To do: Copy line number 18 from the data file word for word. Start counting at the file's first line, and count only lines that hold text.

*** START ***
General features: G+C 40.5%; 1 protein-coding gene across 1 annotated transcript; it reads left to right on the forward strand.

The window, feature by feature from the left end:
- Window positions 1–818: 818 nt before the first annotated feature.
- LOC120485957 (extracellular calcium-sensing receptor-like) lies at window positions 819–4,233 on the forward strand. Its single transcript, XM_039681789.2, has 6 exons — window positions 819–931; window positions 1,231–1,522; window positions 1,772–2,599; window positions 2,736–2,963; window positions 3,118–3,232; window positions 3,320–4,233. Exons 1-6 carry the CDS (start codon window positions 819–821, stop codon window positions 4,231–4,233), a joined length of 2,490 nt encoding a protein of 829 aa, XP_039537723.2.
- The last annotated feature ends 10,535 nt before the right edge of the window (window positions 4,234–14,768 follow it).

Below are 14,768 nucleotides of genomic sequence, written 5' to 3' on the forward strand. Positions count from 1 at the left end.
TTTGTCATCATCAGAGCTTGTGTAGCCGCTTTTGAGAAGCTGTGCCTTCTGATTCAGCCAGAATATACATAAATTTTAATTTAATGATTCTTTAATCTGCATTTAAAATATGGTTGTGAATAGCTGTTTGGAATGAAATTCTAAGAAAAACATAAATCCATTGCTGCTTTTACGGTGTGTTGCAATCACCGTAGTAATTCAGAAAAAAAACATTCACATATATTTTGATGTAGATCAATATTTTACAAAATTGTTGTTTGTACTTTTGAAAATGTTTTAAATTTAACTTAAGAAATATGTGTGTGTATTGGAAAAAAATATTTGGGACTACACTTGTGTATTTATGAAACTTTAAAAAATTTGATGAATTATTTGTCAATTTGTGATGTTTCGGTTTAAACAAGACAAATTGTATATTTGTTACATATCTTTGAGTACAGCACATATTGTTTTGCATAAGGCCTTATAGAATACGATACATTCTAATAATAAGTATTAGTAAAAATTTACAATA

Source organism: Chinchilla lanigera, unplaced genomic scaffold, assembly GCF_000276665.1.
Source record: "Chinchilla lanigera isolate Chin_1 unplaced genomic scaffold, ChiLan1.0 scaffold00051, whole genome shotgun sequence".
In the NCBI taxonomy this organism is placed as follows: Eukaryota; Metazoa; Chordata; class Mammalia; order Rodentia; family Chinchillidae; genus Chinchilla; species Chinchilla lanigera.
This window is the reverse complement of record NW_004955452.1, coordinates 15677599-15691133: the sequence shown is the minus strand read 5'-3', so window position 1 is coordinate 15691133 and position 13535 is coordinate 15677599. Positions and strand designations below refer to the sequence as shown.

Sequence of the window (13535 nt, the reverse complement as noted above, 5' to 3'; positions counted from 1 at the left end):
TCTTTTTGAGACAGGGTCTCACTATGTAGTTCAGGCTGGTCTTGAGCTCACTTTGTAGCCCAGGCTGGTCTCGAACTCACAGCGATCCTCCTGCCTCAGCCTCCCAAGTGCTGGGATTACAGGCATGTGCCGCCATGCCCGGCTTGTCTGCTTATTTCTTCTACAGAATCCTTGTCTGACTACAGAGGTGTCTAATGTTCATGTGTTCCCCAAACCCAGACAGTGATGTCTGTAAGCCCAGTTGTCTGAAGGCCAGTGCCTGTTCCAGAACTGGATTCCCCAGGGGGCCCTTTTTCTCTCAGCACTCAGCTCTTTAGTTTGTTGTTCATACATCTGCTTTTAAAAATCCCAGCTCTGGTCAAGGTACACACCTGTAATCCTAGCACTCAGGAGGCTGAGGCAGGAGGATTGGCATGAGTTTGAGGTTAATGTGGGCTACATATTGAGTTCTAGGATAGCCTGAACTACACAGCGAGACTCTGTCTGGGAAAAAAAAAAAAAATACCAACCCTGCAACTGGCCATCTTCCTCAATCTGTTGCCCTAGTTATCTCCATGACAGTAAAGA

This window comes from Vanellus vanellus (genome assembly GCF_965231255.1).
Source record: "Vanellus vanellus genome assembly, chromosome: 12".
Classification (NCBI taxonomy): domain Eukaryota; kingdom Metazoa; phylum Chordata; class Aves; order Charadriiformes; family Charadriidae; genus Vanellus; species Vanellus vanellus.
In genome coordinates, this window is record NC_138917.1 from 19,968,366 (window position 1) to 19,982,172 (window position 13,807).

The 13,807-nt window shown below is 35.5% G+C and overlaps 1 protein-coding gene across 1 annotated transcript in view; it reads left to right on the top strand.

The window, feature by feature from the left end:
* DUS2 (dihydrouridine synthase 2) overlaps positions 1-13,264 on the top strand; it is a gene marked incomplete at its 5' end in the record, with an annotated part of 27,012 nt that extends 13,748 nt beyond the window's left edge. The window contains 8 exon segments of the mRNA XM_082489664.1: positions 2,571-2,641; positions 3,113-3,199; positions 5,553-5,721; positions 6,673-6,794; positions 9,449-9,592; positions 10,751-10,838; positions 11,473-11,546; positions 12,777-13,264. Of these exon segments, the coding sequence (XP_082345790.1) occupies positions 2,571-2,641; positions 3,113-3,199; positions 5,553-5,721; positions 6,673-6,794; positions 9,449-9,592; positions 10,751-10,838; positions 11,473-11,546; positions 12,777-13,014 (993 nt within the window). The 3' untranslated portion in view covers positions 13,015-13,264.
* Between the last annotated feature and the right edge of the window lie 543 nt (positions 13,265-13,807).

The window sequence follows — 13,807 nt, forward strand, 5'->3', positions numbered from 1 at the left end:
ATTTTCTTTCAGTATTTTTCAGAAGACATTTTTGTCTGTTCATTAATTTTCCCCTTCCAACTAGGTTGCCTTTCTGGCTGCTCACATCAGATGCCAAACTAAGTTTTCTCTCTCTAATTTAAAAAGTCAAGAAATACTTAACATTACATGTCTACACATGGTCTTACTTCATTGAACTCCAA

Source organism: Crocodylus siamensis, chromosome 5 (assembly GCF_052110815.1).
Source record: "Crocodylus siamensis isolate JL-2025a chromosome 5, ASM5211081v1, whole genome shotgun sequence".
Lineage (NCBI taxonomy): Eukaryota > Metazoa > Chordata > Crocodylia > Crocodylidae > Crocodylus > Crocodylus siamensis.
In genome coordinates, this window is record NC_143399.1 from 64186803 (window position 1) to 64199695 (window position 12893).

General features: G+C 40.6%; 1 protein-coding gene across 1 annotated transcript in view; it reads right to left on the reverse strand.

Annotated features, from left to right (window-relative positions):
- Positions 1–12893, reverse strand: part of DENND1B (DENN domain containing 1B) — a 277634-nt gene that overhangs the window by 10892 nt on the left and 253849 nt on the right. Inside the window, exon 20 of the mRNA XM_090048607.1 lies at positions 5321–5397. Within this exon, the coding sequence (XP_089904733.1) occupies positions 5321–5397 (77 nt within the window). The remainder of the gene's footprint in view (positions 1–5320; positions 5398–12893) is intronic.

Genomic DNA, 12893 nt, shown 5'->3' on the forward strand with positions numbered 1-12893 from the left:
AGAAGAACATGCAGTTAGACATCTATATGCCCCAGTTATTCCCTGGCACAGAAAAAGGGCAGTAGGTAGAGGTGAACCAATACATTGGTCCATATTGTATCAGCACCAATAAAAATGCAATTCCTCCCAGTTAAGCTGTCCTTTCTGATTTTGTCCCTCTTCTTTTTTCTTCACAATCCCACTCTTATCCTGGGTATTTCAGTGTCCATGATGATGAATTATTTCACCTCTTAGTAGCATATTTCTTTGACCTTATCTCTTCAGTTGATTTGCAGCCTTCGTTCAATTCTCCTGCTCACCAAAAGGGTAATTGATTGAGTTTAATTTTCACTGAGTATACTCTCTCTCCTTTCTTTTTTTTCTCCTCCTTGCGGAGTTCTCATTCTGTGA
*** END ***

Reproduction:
The 13,807-nt window shown below is 35.5% G+C and overlaps 1 protein-coding gene across 1 annotated transcript in view; it reads left to right on the top strand.